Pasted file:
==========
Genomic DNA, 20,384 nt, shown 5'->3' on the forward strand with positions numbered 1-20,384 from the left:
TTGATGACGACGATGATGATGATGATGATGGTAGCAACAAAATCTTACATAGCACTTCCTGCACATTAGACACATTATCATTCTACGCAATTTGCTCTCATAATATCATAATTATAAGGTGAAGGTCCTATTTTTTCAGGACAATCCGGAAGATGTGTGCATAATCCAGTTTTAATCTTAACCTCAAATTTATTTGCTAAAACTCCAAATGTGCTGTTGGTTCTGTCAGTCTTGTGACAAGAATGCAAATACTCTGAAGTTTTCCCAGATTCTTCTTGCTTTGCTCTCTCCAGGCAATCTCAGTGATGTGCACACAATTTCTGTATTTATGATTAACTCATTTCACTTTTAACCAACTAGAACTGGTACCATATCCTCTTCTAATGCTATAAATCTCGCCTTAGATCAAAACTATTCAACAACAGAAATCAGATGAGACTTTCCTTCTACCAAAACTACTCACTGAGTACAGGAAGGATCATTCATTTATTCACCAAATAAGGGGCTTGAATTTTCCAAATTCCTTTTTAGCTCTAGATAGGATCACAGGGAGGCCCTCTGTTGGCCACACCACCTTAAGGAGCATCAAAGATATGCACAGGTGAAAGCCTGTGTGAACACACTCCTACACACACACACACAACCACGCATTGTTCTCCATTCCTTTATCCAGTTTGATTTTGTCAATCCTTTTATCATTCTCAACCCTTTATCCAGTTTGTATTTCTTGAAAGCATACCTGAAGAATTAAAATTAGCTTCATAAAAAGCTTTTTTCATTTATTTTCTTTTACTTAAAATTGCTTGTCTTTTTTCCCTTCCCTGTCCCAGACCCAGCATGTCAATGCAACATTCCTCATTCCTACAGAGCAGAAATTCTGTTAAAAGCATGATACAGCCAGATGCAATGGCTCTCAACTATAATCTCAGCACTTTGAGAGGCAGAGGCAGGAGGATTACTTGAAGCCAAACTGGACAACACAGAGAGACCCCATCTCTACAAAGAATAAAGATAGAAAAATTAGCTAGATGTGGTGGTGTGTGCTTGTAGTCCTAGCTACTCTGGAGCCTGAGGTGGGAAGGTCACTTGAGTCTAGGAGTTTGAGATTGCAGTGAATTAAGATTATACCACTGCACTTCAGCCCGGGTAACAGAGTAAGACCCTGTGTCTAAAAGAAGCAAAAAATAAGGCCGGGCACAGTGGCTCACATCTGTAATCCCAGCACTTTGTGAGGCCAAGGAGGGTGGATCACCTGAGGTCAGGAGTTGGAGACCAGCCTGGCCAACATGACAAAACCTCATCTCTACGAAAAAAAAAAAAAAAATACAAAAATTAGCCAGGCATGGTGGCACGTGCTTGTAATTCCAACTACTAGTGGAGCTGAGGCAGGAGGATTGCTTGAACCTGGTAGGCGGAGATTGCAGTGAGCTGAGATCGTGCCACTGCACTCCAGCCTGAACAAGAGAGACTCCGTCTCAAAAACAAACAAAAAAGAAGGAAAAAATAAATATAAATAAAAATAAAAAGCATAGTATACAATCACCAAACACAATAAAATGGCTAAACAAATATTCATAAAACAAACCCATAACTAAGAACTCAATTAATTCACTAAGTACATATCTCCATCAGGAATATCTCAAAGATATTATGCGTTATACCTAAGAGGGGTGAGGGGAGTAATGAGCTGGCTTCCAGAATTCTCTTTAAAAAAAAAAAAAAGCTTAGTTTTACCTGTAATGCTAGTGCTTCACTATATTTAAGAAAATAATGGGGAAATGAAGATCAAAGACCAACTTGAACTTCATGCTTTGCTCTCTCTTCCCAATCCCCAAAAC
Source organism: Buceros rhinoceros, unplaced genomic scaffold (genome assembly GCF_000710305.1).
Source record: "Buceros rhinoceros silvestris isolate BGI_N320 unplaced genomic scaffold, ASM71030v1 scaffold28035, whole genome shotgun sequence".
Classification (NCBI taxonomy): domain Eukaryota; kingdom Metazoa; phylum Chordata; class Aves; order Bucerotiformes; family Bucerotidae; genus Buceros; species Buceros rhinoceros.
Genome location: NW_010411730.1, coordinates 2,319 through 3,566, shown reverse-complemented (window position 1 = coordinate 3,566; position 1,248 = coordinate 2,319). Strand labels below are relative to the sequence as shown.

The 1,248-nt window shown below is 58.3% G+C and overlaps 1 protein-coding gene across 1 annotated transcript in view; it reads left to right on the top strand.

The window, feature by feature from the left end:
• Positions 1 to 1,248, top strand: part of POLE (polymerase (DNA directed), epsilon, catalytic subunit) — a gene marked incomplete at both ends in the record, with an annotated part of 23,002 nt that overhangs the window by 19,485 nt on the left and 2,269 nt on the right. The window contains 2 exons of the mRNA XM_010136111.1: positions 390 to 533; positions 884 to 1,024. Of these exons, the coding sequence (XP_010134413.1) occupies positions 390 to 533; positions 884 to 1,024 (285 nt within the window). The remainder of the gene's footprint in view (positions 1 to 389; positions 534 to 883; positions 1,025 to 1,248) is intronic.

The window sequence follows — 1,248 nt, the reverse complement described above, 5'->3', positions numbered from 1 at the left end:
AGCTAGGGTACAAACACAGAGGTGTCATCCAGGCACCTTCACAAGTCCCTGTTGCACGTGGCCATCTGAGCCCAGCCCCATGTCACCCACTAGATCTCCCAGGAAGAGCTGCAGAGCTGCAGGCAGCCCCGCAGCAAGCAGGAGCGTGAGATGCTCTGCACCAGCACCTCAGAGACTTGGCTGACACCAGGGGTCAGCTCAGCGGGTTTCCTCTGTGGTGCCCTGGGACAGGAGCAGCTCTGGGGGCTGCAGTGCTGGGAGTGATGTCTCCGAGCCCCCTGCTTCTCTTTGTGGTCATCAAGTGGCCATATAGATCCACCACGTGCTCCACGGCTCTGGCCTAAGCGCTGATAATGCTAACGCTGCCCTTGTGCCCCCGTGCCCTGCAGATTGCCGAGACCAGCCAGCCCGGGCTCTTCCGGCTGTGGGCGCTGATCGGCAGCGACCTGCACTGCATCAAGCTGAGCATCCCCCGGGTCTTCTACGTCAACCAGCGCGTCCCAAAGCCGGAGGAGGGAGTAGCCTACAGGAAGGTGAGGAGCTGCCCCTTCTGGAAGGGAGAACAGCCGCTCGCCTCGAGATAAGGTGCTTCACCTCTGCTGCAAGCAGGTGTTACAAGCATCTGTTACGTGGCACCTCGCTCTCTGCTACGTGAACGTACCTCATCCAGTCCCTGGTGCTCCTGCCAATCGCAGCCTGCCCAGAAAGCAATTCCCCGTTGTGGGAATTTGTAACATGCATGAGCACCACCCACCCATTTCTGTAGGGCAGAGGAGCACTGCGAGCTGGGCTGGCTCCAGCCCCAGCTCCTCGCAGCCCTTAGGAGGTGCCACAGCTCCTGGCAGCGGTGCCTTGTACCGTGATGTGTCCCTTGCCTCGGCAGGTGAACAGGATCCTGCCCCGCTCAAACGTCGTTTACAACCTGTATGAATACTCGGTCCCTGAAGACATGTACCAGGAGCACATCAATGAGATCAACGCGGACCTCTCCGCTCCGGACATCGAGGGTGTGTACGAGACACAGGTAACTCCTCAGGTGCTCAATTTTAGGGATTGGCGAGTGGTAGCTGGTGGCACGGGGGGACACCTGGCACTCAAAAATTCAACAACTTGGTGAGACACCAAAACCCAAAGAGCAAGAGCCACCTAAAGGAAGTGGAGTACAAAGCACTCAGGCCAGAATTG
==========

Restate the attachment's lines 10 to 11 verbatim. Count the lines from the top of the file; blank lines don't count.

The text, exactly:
The window sequence follows — 1,248 nt, the reverse complement described above, 5'->3', positions numbered from 1 at the left end:
AGCTAGGGTACAAACACAGAGGTGTCATCCAGGCACCTTCACAAGTCCCTGTTGCACGTGGCCATCTGAGCCCAGCCCCATGTCACCCACTAGATCTCCCAGGAAGAGCTGCAGAGCTGCAGGCAGCCCCGCAGCAAGCAGGAGCGTGAGATGCTCTGCACCAGCACCTCAGAGACTTGGCTGACACCAGGGGTCAGCTCAGCGGGTTTCCTCTGTGGTGCCCTGGGACAGGAGCAGCTCTGGGGGCTGCAGTGCTGGGAGTGATGTCTCCGAGCCCCCTGCTTCTCTTTGTGGTCATCAAGTGGCCATATAGATCCACCACGTGCTCCACGGCTCTGGCCTAAGCGCTGATAATGCTAACGCTGCCCTTGTGCCCCCGTGCCCTGCAGATTGCCGAGACCAGCCAGCCCGGGCTCTTCCGGCTGTGGGCGCTGATCGGCAGCGACCTGCACTGCATCAAGCTGAGCATCCCCCGGGTCTTCTACGTCAACCAGCGCGTCCCAAAGCCGGAGGAGGGAGTAGCCTACAGGAAGGTGAGGAGCTGCCCCTTCTGGAAGGGAGAACAGCCGCTCGCCTCGAGATAAGGTGCTTCACCTCTGCTGCAAGCAGGTGTTACAAGCATCTGTTACGTGGCACCTCGCTCTCTGCTACGTGAACGTACCTCATCCAGTCCCTGGTGCTCCTGCCAATCGCAGCCTGCCCAGAAAGCAATTCCCCGTTGTGGGAATTTGTAACATGCATGAGCACCACCCACCCATTTCTGTAGGGCAGAGGAGCACTGCGAGCTGGGCTGGCTCCAGCCCCAGCTCCTCGCAGCCCTTAGGAGGTGCCACAGCTCCTGGCAGCGGTGCCTTGTACCGTGATGTGTCCCTTGCCTCGGCAGGTGAACAGGATCCTGCCCCGCTCAAACGTCGTTTACAACCTGTATGAATACTCGGTCCCTGAAGACATGTACCAGGAGCACATCAATGAGATCAACGCGGACCTCTCCGCTCCGGACATCGAGGGTGTGTACGAGACACAGGTAACTCCTCAGGTGCTCAATTTTAGGGATTGGCGAGTGGTAGCTGGTGGCACGGGGGGACACCTGGCACTCAAAAATTCAACAACTTGGTGAGACACCAAAACCCAAAGAGCAAGAGCCACCTAAAGGAAGTGGAGTACAAAGCACTCAGGCCAGAATTG